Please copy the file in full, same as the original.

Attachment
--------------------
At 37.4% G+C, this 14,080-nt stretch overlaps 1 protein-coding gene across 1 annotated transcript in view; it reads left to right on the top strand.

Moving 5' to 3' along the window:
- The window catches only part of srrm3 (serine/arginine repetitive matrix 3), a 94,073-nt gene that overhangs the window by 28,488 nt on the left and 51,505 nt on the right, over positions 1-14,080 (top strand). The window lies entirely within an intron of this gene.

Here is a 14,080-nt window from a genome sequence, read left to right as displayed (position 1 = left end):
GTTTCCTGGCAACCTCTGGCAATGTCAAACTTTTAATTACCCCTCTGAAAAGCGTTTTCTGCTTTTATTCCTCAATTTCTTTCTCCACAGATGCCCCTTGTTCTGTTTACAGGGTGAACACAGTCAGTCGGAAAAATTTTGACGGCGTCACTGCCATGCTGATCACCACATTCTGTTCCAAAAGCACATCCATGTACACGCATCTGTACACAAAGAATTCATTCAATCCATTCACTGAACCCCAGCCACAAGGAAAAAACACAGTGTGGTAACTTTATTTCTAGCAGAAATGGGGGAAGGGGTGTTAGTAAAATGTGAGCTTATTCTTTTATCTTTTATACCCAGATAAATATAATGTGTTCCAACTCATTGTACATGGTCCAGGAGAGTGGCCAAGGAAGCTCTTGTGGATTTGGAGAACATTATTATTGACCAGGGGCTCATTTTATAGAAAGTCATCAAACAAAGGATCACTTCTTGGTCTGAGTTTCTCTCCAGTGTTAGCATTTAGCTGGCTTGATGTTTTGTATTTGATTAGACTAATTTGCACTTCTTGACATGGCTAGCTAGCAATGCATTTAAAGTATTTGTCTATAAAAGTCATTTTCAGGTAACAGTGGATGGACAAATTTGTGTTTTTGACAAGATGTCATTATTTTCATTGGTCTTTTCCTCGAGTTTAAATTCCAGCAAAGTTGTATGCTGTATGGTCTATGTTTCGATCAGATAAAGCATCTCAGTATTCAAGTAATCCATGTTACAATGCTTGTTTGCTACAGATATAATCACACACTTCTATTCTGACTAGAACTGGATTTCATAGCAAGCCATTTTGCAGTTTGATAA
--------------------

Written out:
At 37.4% G+C, this 14,080-nt stretch overlaps 1 protein-coding gene across 1 annotated transcript in view; it reads left to right on the top strand.

Moving 5' to 3' along the window:
- The window catches only part of srrm3 (serine/arginine repetitive matrix 3), a 94,073-nt gene that overhangs the window by 28,488 nt on the left and 51,505 nt on the right, over positions 1-14,080 (top strand). The window lies entirely within an intron of this gene.

Here is a 14,080-nt window from a genome sequence, read left to right as displayed (position 1 = left end):
GTTTCCTGGCAACCTCTGGCAATGTCAAACTTTTAATTACCCCTCTGAAAAGCGTTTTCTGCTTTTATTCCTCAATTTCTTTCTCCACAGATGCCCCTTGTTCTGTTTACAGGGTGAACACAGTCAGTCGGAAAAATTTTGACGGCGTCACTGCCATGCTGATCACCACATTCTGTTCCAAAAGCACATCCATGTACACGCATCTGTACACAAAGAATTCATTCAATCCATTCACTGAACCCCAGCCACAAGGAAAAAACACAGTGTGGTAACTTTATTTCTAGCAGAAATGGGGGAAGGGGTGTTAGTAAAATGTGAGCTTATTCTTTTATCTTTTATACCCAGATAAATATAATGTGTTCCAACTCATTGTACATGGTCCAGGAGAGTGGCCAAGGAAGCTCTTGTGGATTTGGAGAACATTATTATTGACCAGGGGCTCATTTTATAGAAAGTCATCAAACAAAGGATCACTTCTTGGTCTGAGTTTCTCTCCAGTGTTAGCATTTAGCTGGCTTGATGTTTTGTATTTGATTAGACTAATTTGCACTTCTTGACATGGCTAGCTAGCAATGCATTTAAAGTATTTGTCTATAAAAGTCATTTTCAGGTAACAGTGGATGGACAAATTTGTGTTTTTGACAAGATGTCATTATTTTCATTGGTCTTTTCCTCGAGTTTAAATTCCAGCAAAGTTGTATGCTGTATGGTCTATGTTTCGATCAGATAAAGCATCTCAGTATTCAAGTAATCCATGTTACAATGCTTGTTTGCTACAGATATAATCACACACTTCTATTCTGACTAGAACTGGATTTCATAGCAAGCCATTTTGCAGTTTGATAA